a general-purpose digital interface device for hobbyists, engineers and students
HD44780 24x2 LCD panel With EL backlight
This is a used, 24 character by two line (24 x 2) LCD panel with E/L backlight currently being sold by All Electronics . This may be an Emerging Display Technologies Corporation display # 24210, or some similar display. The back panel looks like this:
It has two chips, an HD44780A00, and an HD66100F. The silkscreen says PC-016ATE , and 9607.
The Serial Wombat supports this LCD directly. Just tell it through the RS-232 connection which LCD pins are attached to which Wombat pins, and what string to display. It's just that easy. The Wombat also has commands to load custom bitmap characters. While you're driving this LCD you can also control servos, measure analog inputs, or perform hysteresis control. Read more about Wombat's Direct support for this LCD...
This LCD panel uses the Hitachi HD44780 dot-matrix lcd controller. You can get the datasheet for the controller here:
And the datasheet for this particular LCD (or compatible) display here:
Pros and Cons for this HD44780 based 2x24 LCD Panel:
Wiring up your LCD Display
The standard connector makes this a piece of cake. I simply stuck jumper wires in the appropriate holes, and then covered the thing over with electical tape. I put the jumpers in my solderless breadboard. I used a 4-bit interface, so I didn't wire DB0 through DB3.
The connector looks like this:
Note that my connector had the red-marked wire on the ribbon cable connected to pin 14.
I ended up just wiring Vo to ground.
To light the E/L strip I used an inverter I bought from All Electronics. This inverter worked good from my +5v supply. It pulled about 63mA from the +5 source, and put out about 90v AC, which did a good job lighting the LCD. This inverter gave off an audible hum while working. I'm personally not a big fan of E/L displays, because of the cost and inconvenience of the inverter circuit if you only have DC. I also don't like having things in my project which can shock me... See the Heart demo below for a picture taken in the dark with the E/L on.
Pinout for the LCD
4 bit Protocol for this 24x2 Hitachi HD44780 display
The protocol for this LCD is pretty simple.
To clock in a byte:
1. Set the E line low.
2. Set the RS line high if you're sending data, or low if your sending a command.
3. Set the E line high
4. Put the four most significant bits on DB4 to DB7
5. Set the E line low.
6. Set the E line high
7. Put the four least significant bits on DB4 to DB7.
8 Set the E line low The E line should remain low until you're ready to clock in another byte.
If you're using a microcontroller to do this, I'd make sure there was at least a microsecond between all of the above steps, and at least a millisecond between clocked in bytes. This is a long time to wait, but you want to be careful if you're hardwiring the Read/Write line low and not reading the busy status of the LCD.
Setting up the LCD to display characters:
Clock in the following bytes (cycle the reset line first, if you like):
Putting characters on the screen:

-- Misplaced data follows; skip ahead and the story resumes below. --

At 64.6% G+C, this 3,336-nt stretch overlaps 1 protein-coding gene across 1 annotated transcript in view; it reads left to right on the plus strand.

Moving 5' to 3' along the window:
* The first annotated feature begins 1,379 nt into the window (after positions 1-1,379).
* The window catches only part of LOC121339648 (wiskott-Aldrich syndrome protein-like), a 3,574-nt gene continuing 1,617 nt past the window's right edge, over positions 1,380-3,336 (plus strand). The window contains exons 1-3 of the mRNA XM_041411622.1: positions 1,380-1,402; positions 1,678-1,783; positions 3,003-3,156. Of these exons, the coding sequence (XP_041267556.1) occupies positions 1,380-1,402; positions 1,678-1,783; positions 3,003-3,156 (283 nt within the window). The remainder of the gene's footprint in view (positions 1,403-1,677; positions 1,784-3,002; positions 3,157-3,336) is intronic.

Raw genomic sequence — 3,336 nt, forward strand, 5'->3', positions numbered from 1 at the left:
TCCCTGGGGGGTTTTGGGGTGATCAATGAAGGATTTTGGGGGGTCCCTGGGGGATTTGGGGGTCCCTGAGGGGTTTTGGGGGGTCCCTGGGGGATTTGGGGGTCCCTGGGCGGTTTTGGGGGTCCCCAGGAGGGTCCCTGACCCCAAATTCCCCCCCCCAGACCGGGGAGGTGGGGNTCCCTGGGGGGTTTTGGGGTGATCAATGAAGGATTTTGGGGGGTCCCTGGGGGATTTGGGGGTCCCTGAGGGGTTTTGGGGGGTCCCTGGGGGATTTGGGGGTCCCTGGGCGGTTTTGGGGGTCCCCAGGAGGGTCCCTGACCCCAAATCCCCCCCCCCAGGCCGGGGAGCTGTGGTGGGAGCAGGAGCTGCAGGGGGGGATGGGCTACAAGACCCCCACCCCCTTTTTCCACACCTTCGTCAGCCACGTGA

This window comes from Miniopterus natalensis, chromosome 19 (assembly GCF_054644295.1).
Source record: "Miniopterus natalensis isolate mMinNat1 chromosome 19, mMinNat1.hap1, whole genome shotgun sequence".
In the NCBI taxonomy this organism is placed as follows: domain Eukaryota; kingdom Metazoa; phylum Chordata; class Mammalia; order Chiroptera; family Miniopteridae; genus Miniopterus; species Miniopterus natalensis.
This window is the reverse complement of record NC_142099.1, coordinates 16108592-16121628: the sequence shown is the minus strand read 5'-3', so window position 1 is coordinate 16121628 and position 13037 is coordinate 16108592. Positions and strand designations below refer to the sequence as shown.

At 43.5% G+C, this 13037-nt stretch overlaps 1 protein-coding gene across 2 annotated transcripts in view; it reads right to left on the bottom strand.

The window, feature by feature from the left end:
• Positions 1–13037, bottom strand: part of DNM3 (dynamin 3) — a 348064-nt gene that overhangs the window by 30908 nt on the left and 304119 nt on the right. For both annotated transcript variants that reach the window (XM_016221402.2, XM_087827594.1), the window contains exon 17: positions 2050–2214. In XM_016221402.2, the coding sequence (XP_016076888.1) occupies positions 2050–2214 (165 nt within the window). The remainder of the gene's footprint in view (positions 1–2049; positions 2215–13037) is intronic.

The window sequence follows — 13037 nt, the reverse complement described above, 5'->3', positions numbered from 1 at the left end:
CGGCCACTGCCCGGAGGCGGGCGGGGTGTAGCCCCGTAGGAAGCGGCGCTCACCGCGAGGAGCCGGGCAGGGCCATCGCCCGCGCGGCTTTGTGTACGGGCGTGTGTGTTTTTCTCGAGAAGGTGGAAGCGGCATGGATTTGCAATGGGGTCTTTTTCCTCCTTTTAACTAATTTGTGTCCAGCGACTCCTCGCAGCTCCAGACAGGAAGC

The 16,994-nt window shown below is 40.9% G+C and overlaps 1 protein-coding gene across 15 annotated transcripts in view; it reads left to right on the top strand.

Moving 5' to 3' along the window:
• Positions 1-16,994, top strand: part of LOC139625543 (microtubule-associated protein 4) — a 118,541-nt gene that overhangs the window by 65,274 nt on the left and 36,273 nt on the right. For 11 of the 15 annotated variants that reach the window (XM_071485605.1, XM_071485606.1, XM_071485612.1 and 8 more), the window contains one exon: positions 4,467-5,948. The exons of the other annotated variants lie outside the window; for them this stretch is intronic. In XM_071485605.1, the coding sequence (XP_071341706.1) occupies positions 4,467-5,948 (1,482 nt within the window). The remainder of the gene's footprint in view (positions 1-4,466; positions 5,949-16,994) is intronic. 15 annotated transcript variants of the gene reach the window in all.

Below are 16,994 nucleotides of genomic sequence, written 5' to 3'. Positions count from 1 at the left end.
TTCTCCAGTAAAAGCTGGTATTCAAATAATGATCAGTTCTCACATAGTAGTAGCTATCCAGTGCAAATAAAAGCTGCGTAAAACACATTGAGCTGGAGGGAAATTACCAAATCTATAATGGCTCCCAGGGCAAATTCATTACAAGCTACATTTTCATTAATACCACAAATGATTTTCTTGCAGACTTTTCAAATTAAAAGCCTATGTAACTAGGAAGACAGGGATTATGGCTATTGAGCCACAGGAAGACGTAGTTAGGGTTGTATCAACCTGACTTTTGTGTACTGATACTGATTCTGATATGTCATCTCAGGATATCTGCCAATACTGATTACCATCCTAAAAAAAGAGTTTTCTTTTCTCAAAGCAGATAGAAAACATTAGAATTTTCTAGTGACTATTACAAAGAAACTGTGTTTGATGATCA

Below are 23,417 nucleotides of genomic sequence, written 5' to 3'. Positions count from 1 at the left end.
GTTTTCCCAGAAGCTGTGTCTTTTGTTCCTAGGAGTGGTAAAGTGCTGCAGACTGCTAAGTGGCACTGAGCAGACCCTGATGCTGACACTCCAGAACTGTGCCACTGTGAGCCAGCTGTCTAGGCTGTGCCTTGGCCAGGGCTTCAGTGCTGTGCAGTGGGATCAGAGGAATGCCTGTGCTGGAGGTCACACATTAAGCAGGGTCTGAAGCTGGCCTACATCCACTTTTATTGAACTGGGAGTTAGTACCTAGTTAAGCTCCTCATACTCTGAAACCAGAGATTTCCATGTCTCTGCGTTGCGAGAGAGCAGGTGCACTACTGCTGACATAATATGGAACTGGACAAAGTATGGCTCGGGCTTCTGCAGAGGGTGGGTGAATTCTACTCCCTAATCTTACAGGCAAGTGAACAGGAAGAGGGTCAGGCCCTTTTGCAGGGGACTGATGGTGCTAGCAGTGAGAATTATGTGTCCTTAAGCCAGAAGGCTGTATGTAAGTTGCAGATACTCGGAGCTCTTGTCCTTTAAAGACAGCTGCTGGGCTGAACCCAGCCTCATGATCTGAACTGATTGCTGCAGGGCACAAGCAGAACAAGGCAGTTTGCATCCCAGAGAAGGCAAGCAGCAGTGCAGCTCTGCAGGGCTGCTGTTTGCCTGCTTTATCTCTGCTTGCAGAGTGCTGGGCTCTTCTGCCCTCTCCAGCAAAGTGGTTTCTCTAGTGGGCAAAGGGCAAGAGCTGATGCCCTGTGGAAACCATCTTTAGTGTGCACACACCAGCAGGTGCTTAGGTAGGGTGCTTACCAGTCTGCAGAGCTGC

Set the RS line high, and clock in a data character. The LCD controller will auto-increment its address. You can then send another character which will be put in the next character location. To reset the address to the first character set the RS line low, then clock in 0x80. The first line goes from display addresses 0 to 23. The second line starts at address 0x40. Therefore, to display all 48 characters, clock in command 0x80, then 24 data characters, then command 0xC0, then 24 more data characters.
The Character Set:
The characters from 0x20 (space) to 0x7F are standard ASCII. The other characters:
0x00 to 0x0F are reserved for user-definable bitmaps. Characters 0x10 to 0x1F are blank. This display supports up to 8 user defined bitmaps.
0x80 to 0xAF:
0xB0 to 0xDF:
0xE0 to 0xFF:
The hd44780 allows the user to create up to 8 custom characters by sending bitmaps for the characters appearance. The custom characters are available as 0x00, through 0x07 data. I used 6 custom characters to make a big heart, and one to make a small heart:
This picture was taken in the dark with the E/L backlight active.
Each character is 5 pixels wide, and 8 pixels tall. When sending bitmaps, send the top line first, followed by the second line, and so on. The five least significant bits of each byte represent the five pixels, with the 2^4 bit representing the leftmost pixel. The upper 3 bits of each byte are unused. A '1' bit represents a black pixel.
For example, the upper left segment of the heart would be made up of data 0x00, 0x03, 0x07, 0x0F,0x0F, 0x1F,0x1F,0x1F.
Pixel data is stored in the character RAM area. To set the pointer to the character RAM area, set the RS pin low, and clock in the byte 0x40. Then set the RS pin high and clock in between 8 and 64 bytes of data, depending on how many custom characters you want to use (8 bytes for each character). Issue the 0x80 command above to return to sending data into the standard string buffer.
Copyright Wombat Interface Products, 2006. All Rights Reserved.
Other Parts Directly Supported by the Serial Wombat:
2x24 HD44780 Based Display w/ EL Backlight